Obstetrics & Gynaecology

Baby Is Here!

  • September 1, 2020
  • 2 minutes read

WHAT HAPPENS AFTER THE STORK LEAVES? AFTER 9 MONTHS OF PREGNANCY, AND
many hours of labour, your baby has finally arrived! The perfect gift is here, but are you prepared for what will happen over the next few days? Questions mothers worry about include: Will I have enough milk for the baby? Will I return to my pre-pregnancy size? Now that the baby is finally out, will I be able to get some proper sleep at last?

In the mother’s womb, baby receives nutrients and oxygen from the mother’s blood and waste products are likewise moved via the mother’s blood to be removed by her liver and kidneys. The first breath the baby takes expands the lungs to begin providing oxygen to the baby. The organs all start functioning. The baby needs to feed, digest the milk and start producing urine and faeces. The adjustment from life inside the womb to an independent life is hard work and the baby tends to sleep a lot in the first 24 hours. Don’t get too worried if the baby appears quiet on Day 1 of life, they will be quite different thereafter and will serve as your alarm clock for the next one year!

Mothers know that breast milk is the best for the baby unless there are specific reasons why they should not breastfeed. Milk production is initiated by the hormone Prolactin which is produced by the Pituitary gland located in the brain. Within a few hours of delivery of the placenta and when the baby starts to suckle, Prolactin will increase, and the milk will come in about 48 hours later. For the first 2 days, the breasts produce colostrum, which is more concentrated than milk but produced only in small quantity. The colostrum contains leucocytes which protect the baby against harmful bacteria and viruses; secretory immunoglobulins (IgA) which protects the lining membranes of the throat, lungs and intestines. There is a special component in colostrum called growth modulators which helps premature babies accept oral feed better than if they were given formula feed.

After months of discomfort during pregnancy, most mothers thought that once baby is delivered everything would be back to normal. They are often surprised that their tummy still looks so big. Once baby is delivered, the uterus (womb) contracts and will be at the level just below the umbilicus. The womb contracts to prevent massive bleeding and it takes six weeks for the uterus to return to the original size, this may present as painful cramps. Those who had a vaginal delivery often have an episiotomy or perineal tear which would feel a little sore especially when sitting, while those who had a Caesarean section will experience pain at the wound site when moving. Analgesia or pain-killers are always prescribed for the cramps and for the wound or perineal pain, and these are safe for breastfeeding, so do take them and be more comfortable.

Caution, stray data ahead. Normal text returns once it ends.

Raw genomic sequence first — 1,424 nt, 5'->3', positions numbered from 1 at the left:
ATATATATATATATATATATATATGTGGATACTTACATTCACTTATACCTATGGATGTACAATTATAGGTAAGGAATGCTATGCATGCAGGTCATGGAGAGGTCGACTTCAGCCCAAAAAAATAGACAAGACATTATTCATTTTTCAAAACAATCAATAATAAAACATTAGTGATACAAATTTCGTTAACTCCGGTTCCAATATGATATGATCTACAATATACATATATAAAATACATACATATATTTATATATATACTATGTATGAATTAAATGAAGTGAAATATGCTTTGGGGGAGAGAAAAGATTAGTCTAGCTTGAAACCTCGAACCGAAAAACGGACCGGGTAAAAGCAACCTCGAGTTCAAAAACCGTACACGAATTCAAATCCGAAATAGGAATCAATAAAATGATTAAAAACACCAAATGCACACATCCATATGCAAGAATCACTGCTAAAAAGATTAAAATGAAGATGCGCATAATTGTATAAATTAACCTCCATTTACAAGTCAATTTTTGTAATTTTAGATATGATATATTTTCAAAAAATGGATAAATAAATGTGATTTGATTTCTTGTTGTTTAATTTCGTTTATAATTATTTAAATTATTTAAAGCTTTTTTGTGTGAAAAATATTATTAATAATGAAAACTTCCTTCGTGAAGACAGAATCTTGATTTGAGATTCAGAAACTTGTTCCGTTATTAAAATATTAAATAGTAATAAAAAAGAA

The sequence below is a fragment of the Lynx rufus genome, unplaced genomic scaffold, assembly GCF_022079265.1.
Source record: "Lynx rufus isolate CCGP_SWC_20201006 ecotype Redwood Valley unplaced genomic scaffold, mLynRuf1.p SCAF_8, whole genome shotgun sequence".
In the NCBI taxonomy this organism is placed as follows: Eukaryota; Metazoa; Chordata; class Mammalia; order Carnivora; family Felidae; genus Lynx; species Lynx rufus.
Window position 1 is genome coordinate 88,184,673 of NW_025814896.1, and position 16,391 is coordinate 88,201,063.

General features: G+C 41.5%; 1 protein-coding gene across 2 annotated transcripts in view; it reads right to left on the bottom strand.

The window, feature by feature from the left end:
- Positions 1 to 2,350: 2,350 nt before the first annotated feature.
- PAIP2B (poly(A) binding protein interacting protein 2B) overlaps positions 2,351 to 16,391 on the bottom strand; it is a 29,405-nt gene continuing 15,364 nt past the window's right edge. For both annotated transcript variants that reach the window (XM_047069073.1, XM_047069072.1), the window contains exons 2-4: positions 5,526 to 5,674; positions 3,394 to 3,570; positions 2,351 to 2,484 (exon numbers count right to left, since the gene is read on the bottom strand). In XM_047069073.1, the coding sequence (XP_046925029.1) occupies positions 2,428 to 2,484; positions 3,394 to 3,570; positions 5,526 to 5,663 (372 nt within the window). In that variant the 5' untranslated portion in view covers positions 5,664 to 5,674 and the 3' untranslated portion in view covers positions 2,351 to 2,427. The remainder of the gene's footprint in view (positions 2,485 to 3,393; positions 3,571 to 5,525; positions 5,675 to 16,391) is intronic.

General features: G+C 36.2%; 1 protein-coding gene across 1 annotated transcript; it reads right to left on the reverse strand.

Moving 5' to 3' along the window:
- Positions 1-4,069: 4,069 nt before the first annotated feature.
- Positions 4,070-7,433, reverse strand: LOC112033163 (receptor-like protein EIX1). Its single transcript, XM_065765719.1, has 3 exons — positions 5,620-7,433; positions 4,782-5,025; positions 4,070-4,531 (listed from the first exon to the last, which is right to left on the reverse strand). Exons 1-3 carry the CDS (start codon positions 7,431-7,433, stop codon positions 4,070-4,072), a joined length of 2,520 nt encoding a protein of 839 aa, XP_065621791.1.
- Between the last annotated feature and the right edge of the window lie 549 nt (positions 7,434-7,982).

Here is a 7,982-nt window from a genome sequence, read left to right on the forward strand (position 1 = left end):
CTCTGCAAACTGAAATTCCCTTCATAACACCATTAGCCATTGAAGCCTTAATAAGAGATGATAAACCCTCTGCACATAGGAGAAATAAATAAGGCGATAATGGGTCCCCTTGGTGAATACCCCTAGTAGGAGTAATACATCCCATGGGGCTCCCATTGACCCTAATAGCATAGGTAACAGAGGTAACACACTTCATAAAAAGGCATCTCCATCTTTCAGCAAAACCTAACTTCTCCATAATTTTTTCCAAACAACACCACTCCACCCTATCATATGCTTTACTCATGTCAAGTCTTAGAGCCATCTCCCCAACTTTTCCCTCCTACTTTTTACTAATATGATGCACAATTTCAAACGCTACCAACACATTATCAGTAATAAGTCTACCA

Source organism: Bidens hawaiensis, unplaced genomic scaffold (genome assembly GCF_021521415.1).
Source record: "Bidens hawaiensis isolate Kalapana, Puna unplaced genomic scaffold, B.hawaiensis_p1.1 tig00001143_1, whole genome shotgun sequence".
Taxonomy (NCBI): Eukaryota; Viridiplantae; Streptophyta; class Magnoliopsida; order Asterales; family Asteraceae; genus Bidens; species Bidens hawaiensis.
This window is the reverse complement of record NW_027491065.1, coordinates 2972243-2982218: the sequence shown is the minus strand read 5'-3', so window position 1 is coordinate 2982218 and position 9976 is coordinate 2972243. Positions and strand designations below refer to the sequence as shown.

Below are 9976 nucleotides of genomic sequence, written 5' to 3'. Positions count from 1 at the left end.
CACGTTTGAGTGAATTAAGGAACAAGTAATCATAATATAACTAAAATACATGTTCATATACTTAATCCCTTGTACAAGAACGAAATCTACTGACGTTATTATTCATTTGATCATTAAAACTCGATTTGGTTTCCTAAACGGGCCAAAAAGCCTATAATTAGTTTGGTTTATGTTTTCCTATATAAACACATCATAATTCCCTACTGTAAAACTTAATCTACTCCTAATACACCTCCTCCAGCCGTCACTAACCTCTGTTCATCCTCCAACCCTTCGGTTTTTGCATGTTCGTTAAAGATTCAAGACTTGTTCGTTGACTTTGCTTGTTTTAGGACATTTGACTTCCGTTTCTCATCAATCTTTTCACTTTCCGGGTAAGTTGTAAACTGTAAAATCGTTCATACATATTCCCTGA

Most mothers do not get good quality sleep in the last few months of pregnancy due to the discomfort of the enlarged uterus; frequent urination at night and the associated backache and leg cramps. Followed by long hours of labour and a high level of anxiety, it is not surprising that by this time most mothers are quite tired. However, the euphoria of having the baby may keep them from getting any sleep that first night. Tiredness and sudden drop in the pregnancy hormones may contribute to the feeling of postnatal blues experienced by majority of mothers. It is therefore imperative to ensure adequate rest, hydration and nutrition after delivery. Good support from healthcare staff and family members are important to help new mothers cope with care of the baby and breastfeeding, enabling most mothers to settle into their new role. However, in 3-5% of mothers, the symptoms of depression may persist beyond two weeks and will require treatment by a psychiatrist for the more severe condition of postnatal depression.

Motherhood starts when one gets pregnant but reality sets in when the baby arrives. Enjoy the new exciting journey of motherhood with your baby, accept all the help from family members, sleep when your baby sleeps. A happy mummy will make for a happy baby as they feel more relax and comfortable!

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